The voltage control signals are derived from two


components:
1.) The feed-forward, open-circuit voltage reference, K
2.) The feedback, closed-circuit voltage compensation, G

K is only dependent on the state of SF


G is only dependent on the state of SB

14

Equivalent Three Phase In-Fault


Vector Matrices
Three Phase Fault

+
0

0
0

0
0

0
0

+
0
0


+
0
0

Double Line to
Ground Fault

+
0
0


+
0
0

0
0

0
0

+
0
0

Single Line to
Ground Fault
0
0
1
0


+
0

0
0

0
1

+
0
0

+
0
0
+

0
0

0
0

0
1
0
0

0
0
1
0

0
0

= (, ) , (, )

0
1

0
1

Line to Line Fault


+
+ 2

+ 2
0

( + )
+ 2
2
+ 2
0

0
0

+ 2
+
+ 2
0

0
0

2
+ 2
( + )
+ 2
0

+ , ()

0
0

1
0
0

0
0
1

15

Reactive Divider Network

Safety Considerations

Voltage Isolation

Access controlled room


Automatic grounding system when not in service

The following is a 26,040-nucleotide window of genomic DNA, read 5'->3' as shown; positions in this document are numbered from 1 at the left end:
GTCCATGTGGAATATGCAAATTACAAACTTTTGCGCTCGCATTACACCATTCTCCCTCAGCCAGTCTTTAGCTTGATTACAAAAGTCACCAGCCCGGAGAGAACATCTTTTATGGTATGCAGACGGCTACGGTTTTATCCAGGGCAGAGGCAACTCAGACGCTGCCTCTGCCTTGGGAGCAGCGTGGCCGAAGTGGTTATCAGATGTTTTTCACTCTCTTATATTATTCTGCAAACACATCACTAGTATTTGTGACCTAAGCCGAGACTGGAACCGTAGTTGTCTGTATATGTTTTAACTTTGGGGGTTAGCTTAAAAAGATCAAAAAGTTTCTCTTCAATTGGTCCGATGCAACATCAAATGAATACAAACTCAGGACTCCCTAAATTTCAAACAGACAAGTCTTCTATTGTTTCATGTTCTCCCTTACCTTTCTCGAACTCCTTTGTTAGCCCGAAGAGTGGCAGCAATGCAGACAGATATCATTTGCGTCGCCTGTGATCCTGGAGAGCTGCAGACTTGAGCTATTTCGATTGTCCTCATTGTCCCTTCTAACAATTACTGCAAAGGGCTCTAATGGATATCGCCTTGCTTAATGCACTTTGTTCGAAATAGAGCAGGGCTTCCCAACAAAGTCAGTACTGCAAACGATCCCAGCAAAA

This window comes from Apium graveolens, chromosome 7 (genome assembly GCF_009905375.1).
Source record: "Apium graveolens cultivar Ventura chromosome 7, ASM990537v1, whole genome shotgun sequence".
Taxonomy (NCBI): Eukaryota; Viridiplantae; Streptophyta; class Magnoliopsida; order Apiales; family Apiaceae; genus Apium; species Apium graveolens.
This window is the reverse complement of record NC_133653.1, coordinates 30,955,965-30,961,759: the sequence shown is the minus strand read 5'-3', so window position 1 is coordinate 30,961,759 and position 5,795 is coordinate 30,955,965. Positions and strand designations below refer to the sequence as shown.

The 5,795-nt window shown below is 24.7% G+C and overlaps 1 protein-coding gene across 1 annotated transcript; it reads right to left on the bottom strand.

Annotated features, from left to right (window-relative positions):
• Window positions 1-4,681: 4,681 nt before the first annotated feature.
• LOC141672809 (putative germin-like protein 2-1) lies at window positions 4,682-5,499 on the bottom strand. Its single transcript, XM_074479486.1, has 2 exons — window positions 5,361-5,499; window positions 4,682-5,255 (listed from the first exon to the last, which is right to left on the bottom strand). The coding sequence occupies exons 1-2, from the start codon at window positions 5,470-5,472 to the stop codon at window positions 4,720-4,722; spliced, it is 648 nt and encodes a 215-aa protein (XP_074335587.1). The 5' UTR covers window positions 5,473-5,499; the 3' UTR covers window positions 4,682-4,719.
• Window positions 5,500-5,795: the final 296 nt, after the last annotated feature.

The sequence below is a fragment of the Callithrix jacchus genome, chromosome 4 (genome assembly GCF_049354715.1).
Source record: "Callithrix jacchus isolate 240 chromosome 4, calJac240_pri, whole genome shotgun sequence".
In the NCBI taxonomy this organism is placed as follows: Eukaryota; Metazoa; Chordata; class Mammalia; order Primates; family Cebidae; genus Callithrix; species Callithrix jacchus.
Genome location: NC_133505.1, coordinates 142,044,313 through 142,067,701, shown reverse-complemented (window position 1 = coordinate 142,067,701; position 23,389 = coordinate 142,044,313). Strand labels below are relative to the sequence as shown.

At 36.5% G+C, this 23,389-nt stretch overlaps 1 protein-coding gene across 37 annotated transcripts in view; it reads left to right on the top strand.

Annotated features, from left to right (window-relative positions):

35 kV insulation system
2500 A (100 MVA) DUT fault duty

Performance and Flexibility

Remote control of all elements allows for setup and


operation without the need for room access
Individual phase operation allows for thousands of three
phase impedance combinations
Table of Fixed Reactance Combinations

Fixed Switch Shunt Fixed Series Fixed


Positions
(mH)
(mH)
1-1-1-0
1-1-0-0
1-0-0-0
0-1-1-1
0-1-1-0
0-1-0-0
0-0-1-1
0-0-1-0
0-0-0-1

0
0
0
25
25
25
50
50
75

25
50
75
0
25
50
0
25
0

Total
Shunt (mH)

Total
Series (mH)

0-25
0-25
0-25
25-50
25-50
25-50
50-75
50-75
75-100

25-50
50-75
75-100
0-25
25-50
50-75
0-25
25-50
0-25

16

Reactive Divider Network

Safety Considerations

Voltage Isolation

Access controlled room


Automatic grounding system when not in service